Terry Hughes has the bad news: a coral reef expert at James Cook University in Australia has warned of the increasing degradation of the Great Barrier Reef for years. The results of his recent study paint a bleak picture of the world’s largest coral reef, which stretches for more than 2,300 kilometers along the northeastern coast of Australia, is made up of more than 3,000 individual reefs and is home to 1,500 species of fish and 400 species of corals.
According to this, only 2 percent of the Great Barrier Reef has not been affected by any of the five major bleaching since 1998. 80 percent of individual reefs have been severely bleached once, twice, or even three times since 2016, as such New study published in the journal Current Biology.
Bleaching is caused by increased water temperatures and thus fueled by climate change. During bleaching, the symbiosis of cnidarians with a type of algae that provides energy to the corals and gives them their bright colors is interrupted. Although animals can recover from bleaching, if this continues for a long time or is repeated often, the coral will often die completely.
For the current study, researchers examined five waves of ocean heat over the past three decades: 1998, 2002, 2016, 2017, and 2020. In doing so, they found that temperature extremes turned the Great Barrier Reef “into a white checkerboard reef, Like Hughes In an accompanying article He wrote in the academic journal “The Conversation”.
“Whether we still have an effective Great Barrier Reef in the coming decades depends on how much global temperature rises,” says the researcher. “The bleaching events we’ve seen in recent years are the result of 1.2 degree warming since pre-industrial times.” Hughes commented on these results on Twitter with the words: “This is one of the most dramatic results of my career.”
Hughes and Sean Connolly, a biologist at the Smithsonian Institution, have petitioned directly to the heads of state and government who will attend the United Nations climate summit in Glasgow, Scotland, until the end of the week. They will have to stick to more ambitious promises and drastically reduce greenhouse gas emissions.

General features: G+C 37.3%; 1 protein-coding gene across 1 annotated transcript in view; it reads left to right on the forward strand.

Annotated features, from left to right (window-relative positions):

“It is vital to the future of coral reefs and the hundreds of millions of people who depend on them for their livelihoods and food security,” the scientists said. The hope is that corals can survive if warming is limited to 1.5 degrees.
Heat waves hardening too
But another finding from the study is that the corals most at risk each year are those that haven’t been bleached for a decade or more. Conversely, if several bouts are close together, the heat threshold for severe bleaching increases. Previous events have strengthened areas of the Great Barrier Reef with them. In 2002 and 2017, for example, it took more heat to initiate a degree of bleaching similar to that measured in 1998 and 2016.
Meanwhile, 98 percent of the Great Barrier Reef’s individual corals have bleached since 1998. Only one group of corals in the southernmost part of the Great Barrier Reef, in a small area that has remained consistently cold during all five mass bleaching, has not bleached.
Coral reefs have lost half of their coral reefs since 1990
In addition to climate change and its attendant heat waves at sea, coral reefs are also exposed to other risks: sediment from coal ports, sewage from agriculture, storms and thorny starfish, which have been bothering reefs for years.
In October 2020, another study by James Cook University found that the number of small, medium and large corals on the Great Barrier Reef has declined by more than 50 percent since the 1990s. This has already shown that even the sheer size of a reef is not enough to guarantee its survival. A December report by the International Union for Conservation of Nature (IUCN) also outlined the severity of the situation and classified the reef’s prospects as “critical” for the first time. However, a UNESCO decision was made in July to classify the reefs as “not in danger.”
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